Por. If I live to be as old as Sibylla, I will die as chaste as Diana, unless I be obtained by the manner of my father's will. I am glad this parcel of wooers are so reasonable; for there is not one among them but I dote on his very absence, and I pray God grant them a fair departure.
Ner. Do you not remember, lady, in your father's time, a Venetian, a scholar, and a soldier, that came hither in company of the marquis of Montferrat?
Por. Yes, yes, it was Bassanio; as I think, so was he called.
any Ner. True, madam ; he, of all the men that ever my foolish eyes looked upon, was the best deserving a fair lady.
1 The duke of Bavaria visited London, and was made a knight of the Garter, in Shakspeare's time. Perhaps, in this enumeration of Portia's suitors, there may be some covert allusion to those of queen Elizabeth.
Por. I remember him well; and I remember him worthy of thy praise.—How now! What news?
Enter a Servant. Serv. The four strangers seek for you, madam, to take their leave, and there is a forerunner come from a fifth, the prince of Morocco; who brings word, the prince, his master, will be here to-night.
Por. If I could bid the fifth welcome with so good heart as I can bid the other four farewell, I should be glad of his approach ; if he have the condition of a saint, and the complexion of a devil, I had rather he should shrive me than wive me. Come, Nerissa.Sirrah, go before.—Whiles we shut the gate upon one wooer, another knocks at the door.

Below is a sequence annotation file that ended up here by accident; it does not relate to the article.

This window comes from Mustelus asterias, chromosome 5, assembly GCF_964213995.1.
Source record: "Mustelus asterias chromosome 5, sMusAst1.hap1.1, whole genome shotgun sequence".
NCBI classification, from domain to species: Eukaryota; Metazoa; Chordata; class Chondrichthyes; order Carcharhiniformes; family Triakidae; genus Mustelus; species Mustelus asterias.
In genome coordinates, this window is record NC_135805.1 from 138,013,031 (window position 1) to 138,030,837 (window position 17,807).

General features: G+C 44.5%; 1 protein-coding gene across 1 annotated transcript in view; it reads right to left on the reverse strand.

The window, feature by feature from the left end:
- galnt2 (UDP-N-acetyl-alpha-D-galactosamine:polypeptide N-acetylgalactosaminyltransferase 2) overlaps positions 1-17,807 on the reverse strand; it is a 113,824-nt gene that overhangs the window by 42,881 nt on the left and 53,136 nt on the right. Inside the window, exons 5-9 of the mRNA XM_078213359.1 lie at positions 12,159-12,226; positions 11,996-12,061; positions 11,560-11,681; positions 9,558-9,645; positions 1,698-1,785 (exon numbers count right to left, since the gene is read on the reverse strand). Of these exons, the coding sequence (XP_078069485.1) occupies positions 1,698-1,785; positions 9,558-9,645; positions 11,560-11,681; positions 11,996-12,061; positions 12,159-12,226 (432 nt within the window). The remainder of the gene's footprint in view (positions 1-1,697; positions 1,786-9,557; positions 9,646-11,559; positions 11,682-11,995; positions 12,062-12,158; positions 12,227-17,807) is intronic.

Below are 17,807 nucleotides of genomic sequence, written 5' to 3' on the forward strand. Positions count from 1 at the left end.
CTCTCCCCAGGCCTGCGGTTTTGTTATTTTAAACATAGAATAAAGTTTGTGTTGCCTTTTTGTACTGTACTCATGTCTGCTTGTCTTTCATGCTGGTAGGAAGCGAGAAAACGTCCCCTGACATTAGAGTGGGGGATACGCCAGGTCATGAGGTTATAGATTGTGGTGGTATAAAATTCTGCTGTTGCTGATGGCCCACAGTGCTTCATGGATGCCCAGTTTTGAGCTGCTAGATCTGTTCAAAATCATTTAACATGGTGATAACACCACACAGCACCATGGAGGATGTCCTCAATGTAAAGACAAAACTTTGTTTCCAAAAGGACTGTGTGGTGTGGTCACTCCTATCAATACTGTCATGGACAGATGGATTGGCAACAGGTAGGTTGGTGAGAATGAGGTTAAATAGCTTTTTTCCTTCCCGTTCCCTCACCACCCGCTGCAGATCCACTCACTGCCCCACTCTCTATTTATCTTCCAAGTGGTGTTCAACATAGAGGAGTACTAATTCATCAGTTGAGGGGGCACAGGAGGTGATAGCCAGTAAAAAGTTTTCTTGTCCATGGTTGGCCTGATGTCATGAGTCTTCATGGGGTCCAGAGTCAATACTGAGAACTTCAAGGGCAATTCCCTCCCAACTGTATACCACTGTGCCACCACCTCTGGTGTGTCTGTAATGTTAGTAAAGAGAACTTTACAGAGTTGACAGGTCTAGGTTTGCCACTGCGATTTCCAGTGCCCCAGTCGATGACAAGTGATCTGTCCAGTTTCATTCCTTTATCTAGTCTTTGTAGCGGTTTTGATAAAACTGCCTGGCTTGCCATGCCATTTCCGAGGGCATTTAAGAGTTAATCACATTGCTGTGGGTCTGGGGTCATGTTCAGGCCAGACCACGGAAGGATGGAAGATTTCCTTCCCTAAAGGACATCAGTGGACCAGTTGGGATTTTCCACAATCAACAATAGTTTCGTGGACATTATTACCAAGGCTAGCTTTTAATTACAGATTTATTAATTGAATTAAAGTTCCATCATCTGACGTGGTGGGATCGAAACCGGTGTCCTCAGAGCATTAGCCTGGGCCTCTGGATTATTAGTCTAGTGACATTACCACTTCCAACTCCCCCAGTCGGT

Venice. A public Place.
Enter BASSANIO and SHYLOCK.
Bass. For the which, as I told you, Antonio shall be bound.
Shy. Antonio shall become bound,—well. Bass. May you stead me? Will you pleasure me? Shall I know your answer ?
Shy. Three thousand ducats, for three months, and Antonio bound.
Bass. Your answer to that.
Bass. Have you heard any imputation to the contrary?
Shy. Ho, no, no, no, no ;-my meaning, in saying he is a good man, is to have you understand me, that he is sufficient. Yet his means are in supposition: he hath an argosy bound to Tripolis, another to the Indies; I understand, moreover, upon the Rialto, he hath a third at Mexico, a fourth for England, and other ventures he hath, squandered abroad. But ships are but boards, sailors but men; there be land-rats, and water-rats, water-thieves, and land-thieves; I mean, pirates; and then, there is the peril of waters, winds, and rocks. The man is, notwithstanding, sufficient; -three thousand ducats ;-I think I may take his bond.
Bass. Be assured you may.
Shy. I will be assured I may; and that I may be assured, I will bethink me. May I speak with Antonio ?
Bass. If it please you to dine with us.
Shy. Yes, to smell pork; to eat of the habitation which your prophet, the Nazarite, conjured the devil into. I will buy with you, sell with you, talk with you, walk with you, and so following; but I will not eat with you, drink with you, nor pray with you. What news on the Rialto?- Who is he comes here?
Bass. This is seignior Antonio.
Shylock, do you hear ?